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Norwich couple hold go-karting fundraiser for East Anglia's Children's Hospices

PUBLISHED: 11:00 11 September 2012

Charity go-karting at Cromer Kart Trak organised bt Sarah Rider and her partner Jon Easter (centre), who lost their baby boy 13 hours after he was born.
PHOTO: ANTONY KELLY

Charity go-karting at Cromer Kart Trak organised bt Sarah Rider and her partner Jon Easter (centre), who lost their baby boy 13 hours after he was born. PHOTO: ANTONY KELLY

© ARCHANT NORFOLK 2012

Fast-paced action was the order of the day at a go-karting track, as the parents of a baby boy who died just 13 hours after being born held a charity fundraising day in his memory.

As previously reported in the Norwich Evening News, Sarah Rider and Jon Easter’s son, Joshua, was delivered by a Caesarean section six weeks early, and weighed just 2lb 7oz.

His heart stopped several times, once for 15 minutes, as medics tried everything they could to save his life. He lived for just 13 hours.

After his death, his parents, who live near Riverside in Norwich, spent time with him at Quidenham Hospice, near Attleborough, where he was placed in a cold cot.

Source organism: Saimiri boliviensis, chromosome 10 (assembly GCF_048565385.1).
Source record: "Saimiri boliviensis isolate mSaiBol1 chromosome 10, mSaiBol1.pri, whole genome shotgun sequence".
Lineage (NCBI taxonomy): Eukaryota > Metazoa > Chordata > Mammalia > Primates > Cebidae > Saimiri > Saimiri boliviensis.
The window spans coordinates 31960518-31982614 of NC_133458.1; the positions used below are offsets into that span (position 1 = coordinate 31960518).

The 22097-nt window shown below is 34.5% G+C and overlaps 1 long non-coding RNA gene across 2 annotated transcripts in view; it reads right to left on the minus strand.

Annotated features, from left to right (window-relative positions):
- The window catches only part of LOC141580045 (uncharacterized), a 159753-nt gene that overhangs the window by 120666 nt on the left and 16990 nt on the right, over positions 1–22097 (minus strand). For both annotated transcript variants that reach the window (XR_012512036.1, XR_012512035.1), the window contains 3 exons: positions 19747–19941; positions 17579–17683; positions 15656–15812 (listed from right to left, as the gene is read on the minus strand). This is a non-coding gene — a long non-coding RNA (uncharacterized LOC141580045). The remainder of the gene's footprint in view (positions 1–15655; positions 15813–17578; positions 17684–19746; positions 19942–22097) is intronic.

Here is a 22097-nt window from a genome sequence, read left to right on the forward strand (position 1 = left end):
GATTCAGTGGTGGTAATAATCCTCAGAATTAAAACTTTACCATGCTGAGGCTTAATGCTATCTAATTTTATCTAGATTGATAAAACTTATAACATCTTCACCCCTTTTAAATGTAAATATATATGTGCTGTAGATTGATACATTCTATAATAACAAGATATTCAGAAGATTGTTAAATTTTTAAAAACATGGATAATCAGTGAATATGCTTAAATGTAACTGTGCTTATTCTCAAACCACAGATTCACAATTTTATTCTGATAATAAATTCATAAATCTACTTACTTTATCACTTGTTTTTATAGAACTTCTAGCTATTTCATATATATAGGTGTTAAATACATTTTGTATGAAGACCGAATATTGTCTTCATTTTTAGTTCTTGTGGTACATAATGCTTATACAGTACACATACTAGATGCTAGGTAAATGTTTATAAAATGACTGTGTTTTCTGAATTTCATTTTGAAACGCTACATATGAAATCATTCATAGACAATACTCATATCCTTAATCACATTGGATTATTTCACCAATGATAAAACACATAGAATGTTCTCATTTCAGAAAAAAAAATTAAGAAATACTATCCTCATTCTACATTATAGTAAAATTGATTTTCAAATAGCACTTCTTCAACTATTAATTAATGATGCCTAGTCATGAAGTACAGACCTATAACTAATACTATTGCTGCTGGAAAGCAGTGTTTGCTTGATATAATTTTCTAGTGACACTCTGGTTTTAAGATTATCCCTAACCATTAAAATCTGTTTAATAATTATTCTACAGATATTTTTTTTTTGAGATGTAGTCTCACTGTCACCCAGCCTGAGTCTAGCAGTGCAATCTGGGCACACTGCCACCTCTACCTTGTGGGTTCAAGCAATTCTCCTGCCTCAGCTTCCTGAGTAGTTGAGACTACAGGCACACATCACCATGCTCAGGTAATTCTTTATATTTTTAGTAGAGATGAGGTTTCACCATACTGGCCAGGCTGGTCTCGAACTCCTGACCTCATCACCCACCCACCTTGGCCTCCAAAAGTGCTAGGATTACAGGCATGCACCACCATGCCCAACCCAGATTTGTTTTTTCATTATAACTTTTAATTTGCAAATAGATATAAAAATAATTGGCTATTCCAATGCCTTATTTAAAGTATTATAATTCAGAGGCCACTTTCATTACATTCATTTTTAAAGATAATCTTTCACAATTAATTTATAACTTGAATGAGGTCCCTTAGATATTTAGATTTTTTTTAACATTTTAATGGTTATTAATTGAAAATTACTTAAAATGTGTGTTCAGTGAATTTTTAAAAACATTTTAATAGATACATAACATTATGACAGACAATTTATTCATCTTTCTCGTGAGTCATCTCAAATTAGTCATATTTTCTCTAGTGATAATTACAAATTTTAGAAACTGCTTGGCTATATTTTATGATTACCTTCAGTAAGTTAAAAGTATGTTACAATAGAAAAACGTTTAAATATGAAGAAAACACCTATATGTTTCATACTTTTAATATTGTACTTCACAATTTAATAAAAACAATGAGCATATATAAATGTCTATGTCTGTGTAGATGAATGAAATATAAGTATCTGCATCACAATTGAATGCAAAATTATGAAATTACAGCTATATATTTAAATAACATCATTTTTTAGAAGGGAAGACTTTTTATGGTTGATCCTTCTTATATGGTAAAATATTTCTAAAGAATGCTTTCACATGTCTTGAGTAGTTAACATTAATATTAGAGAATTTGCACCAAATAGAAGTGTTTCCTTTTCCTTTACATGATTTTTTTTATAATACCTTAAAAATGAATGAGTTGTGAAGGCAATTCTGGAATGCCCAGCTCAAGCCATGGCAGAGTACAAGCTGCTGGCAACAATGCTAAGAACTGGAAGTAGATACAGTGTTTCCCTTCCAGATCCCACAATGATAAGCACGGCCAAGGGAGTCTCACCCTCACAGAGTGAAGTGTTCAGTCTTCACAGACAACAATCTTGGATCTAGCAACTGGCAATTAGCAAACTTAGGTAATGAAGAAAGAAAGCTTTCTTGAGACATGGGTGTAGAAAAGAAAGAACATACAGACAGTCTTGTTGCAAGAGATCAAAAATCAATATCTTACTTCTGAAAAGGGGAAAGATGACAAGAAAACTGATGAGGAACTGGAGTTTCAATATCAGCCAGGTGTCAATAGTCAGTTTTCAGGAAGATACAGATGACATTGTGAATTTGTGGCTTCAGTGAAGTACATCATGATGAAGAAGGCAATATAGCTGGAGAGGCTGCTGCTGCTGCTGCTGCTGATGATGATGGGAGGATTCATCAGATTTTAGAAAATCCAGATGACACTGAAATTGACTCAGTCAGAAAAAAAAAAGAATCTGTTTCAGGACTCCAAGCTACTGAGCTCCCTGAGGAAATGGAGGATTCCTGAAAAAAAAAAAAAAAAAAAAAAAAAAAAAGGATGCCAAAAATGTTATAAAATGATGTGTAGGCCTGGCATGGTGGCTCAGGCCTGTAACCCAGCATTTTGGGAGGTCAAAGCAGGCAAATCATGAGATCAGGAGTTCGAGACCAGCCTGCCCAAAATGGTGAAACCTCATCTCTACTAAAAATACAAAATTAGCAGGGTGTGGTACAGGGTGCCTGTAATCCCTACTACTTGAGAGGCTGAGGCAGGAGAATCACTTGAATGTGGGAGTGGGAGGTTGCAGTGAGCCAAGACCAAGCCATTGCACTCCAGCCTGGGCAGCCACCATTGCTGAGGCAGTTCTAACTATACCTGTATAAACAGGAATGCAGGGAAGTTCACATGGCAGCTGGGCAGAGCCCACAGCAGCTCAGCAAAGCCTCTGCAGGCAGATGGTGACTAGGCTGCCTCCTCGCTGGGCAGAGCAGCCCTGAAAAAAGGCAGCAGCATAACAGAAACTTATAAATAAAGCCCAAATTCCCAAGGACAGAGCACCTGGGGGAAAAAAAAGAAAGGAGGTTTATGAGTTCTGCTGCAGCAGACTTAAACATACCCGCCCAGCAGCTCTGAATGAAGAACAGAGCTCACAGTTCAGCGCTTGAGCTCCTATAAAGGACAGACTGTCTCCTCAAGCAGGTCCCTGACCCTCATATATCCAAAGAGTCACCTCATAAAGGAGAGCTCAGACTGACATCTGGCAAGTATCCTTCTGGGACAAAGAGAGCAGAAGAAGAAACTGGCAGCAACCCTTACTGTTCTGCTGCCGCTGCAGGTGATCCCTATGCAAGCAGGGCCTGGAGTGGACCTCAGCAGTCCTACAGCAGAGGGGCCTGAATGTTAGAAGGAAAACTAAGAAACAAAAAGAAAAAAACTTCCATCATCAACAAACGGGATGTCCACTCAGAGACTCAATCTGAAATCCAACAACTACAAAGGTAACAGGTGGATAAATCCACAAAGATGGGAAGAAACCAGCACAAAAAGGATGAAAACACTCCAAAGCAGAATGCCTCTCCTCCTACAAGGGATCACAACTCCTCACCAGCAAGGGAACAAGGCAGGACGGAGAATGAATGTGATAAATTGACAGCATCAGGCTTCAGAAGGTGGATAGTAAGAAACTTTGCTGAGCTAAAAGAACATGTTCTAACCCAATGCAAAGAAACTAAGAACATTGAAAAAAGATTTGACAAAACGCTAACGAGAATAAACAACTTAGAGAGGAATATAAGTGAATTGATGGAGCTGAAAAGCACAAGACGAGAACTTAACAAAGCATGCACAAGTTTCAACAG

Yesterday, the couple held an eight-hour endurance event at Kart Trak in Cromer to raise funds for East Anglia’s Children’s Hospices (EACH), which runs Quidenham. The event raised more than £4,000.

Miss Rider, 24, said: “There’s a really good atmosphere and it’s absolutely amazing that so many people have turned up and raised so much money for such a good cause.

“People want us to do it again next year, so we are thinking about making it an annual event.”

Yesterday’s event saw seven teams of up to six people take part, with drivers ranging in age from 23 to 61. Each team made 20 driver changes over the course of the eight hours.

As previously reported, Miss Rider had gone through a difficult pregnancy with sickness up to 40 times a day, and had scans twice a week.

It was at 22 weeks when she was told her baby, who was born on February 6, had reduced movement and that he would be born small.

It is still not clear what caused Joshua’s death, although it is now believed he may have had a very rare genetic condition called Wolman’s disease, of which there have only been 50 cases recorded in medical history.

Are you holding a special event in memory of a loved one? Call reporter Kate Scotter on 01603 772326 or email kate.scotter@archant.co.uk.

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